Carney: Syrian chemical weapon facts must be corroborated, reviewed and assessed

Before the U.S. adapts its policy in response to whether Syria crossed the chemical weapons red line, the U.S. must corroborate, review and assess the facts, the White House said on Wednesday.

White House Press Secretary Jay Carney made the statement as part of his daily press briefing on Wednesday in Washington. Carney responded to questions related to British and French reports about new evidence and new cases of chemical weapon use in Syria. When asked if President Barack Obama is entertaining the possibility that the U.S. will never know if the red line was crossed, Carney said the President must be sure of the facts.

"We are working with our allies and partners, obviously including the English -- the British and the French, on this issue and, importantly, the opposition on this issue, on the effort to gather evidence about the potential use of chemical weapons, or to build on the evidence that we have already gathered," Carney said. "And I think as you heard the President say and others say, it is very important that we be very sure and clear about the facts that we have and that those facts are corroborated and they are reviewable, and that if the case is to be made for a policy response that we ought to be able to make a very strong case."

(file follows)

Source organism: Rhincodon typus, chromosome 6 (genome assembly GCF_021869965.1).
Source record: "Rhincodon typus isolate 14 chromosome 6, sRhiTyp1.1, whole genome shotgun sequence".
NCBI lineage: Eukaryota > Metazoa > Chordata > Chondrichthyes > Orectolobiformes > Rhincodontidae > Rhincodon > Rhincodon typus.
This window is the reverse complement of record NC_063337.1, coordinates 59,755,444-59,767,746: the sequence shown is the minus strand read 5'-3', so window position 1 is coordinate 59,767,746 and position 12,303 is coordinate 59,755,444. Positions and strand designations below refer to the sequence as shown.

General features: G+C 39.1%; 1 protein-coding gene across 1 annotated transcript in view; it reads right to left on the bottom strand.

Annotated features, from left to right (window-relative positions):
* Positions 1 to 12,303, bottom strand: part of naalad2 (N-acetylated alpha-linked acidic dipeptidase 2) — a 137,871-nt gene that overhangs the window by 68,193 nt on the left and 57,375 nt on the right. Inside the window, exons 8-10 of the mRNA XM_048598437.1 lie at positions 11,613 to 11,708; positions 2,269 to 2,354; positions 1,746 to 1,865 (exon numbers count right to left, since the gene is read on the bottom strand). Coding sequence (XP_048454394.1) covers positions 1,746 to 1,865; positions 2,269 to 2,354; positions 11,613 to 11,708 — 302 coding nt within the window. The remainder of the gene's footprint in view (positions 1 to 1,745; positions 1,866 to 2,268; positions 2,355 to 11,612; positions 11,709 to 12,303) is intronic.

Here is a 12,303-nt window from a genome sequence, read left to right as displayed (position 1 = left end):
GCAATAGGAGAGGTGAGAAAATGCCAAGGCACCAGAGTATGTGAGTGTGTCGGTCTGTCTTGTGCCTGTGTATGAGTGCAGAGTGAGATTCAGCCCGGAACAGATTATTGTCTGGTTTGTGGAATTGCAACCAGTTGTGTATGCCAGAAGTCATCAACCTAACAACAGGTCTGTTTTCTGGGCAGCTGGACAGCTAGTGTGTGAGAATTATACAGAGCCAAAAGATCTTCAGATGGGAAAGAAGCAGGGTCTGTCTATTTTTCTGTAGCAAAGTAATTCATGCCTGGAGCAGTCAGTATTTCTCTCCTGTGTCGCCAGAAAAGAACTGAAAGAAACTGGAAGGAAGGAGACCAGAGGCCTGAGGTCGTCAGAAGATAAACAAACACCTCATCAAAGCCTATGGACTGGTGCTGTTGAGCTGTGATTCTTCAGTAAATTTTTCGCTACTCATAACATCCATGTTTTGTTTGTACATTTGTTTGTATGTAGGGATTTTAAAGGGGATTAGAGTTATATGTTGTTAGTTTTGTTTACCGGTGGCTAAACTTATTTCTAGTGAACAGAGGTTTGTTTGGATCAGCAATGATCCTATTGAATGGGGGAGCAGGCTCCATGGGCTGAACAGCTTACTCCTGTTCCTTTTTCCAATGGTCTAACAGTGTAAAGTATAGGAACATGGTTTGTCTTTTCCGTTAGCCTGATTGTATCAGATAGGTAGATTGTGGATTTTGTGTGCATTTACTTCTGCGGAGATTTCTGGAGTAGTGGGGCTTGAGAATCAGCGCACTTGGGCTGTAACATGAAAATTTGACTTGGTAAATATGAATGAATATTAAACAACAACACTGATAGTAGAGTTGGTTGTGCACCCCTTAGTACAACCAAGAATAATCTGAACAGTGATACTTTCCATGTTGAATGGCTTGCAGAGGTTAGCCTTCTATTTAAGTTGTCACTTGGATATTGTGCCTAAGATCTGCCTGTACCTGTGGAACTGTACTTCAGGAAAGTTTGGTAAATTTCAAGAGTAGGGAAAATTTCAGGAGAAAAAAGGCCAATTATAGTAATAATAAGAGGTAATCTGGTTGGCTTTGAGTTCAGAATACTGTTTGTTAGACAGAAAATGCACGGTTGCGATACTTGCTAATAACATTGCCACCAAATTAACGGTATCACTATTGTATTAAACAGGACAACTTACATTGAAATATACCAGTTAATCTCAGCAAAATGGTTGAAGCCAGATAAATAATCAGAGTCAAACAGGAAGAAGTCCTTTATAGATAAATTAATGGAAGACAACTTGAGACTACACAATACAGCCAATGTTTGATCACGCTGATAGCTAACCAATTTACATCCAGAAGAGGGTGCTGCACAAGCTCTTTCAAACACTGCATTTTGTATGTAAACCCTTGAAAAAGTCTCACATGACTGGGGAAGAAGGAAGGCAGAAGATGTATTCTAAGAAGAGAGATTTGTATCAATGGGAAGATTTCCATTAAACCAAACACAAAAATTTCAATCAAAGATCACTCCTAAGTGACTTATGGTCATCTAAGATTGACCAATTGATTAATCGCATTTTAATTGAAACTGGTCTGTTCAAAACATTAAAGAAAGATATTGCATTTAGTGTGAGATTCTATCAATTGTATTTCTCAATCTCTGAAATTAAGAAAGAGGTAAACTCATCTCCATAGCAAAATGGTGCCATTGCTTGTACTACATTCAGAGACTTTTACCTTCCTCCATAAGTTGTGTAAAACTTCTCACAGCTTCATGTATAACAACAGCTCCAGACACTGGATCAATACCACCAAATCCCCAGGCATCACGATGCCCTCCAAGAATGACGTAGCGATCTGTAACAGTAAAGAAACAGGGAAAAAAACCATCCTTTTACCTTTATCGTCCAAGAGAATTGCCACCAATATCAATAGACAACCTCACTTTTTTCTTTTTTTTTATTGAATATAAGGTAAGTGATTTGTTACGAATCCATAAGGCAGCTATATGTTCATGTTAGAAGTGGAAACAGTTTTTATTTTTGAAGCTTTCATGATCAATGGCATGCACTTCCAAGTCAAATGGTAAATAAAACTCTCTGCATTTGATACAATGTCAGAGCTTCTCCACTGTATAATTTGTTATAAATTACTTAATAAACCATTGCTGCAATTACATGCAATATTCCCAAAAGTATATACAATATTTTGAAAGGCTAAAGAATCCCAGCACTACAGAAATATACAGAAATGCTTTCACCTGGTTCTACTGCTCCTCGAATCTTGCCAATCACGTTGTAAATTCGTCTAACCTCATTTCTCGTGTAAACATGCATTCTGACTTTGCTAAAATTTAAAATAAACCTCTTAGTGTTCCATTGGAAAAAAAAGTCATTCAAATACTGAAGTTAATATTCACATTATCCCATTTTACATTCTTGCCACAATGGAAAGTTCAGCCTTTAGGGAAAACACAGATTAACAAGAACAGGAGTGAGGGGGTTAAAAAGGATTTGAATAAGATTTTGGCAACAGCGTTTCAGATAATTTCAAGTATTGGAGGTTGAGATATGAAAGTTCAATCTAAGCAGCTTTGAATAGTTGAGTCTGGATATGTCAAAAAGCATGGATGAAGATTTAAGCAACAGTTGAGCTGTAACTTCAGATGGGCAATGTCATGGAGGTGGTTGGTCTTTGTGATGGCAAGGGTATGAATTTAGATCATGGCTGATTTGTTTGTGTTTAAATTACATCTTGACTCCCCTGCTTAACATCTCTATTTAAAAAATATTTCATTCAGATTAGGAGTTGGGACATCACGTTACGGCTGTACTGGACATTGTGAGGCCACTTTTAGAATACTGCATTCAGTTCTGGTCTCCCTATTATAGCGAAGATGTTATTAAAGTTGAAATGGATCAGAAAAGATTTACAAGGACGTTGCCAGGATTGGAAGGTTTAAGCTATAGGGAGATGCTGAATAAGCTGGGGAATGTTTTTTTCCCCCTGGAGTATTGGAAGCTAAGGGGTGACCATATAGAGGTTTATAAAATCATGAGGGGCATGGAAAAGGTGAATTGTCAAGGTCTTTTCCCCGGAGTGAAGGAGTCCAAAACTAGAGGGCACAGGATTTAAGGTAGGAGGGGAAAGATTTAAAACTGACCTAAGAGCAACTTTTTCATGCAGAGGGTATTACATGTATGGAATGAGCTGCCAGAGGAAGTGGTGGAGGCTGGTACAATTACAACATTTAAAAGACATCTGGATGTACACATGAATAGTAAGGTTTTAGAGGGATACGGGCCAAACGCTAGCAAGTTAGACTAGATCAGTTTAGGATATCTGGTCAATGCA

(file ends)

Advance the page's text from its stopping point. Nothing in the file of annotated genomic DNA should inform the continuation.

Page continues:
Carney alluded to past U.S. failures to ensure that all facts were straight before making policy decisions.

"And at the time that we were discussing this, it was noted that there is some history of -- that I think demonstrates the need to be absolutely sure of your facts and absolutely sure that you have the ability to put together a series of facts that can be corroborated and reviewed and assessed if you're going to contemplate a policy response to crossing the red line," Carney said.

Carney also said the U.S. is continuing to press the Assad regime to let the U.N. investigative team into the country to gather evidence of chemical weapon use.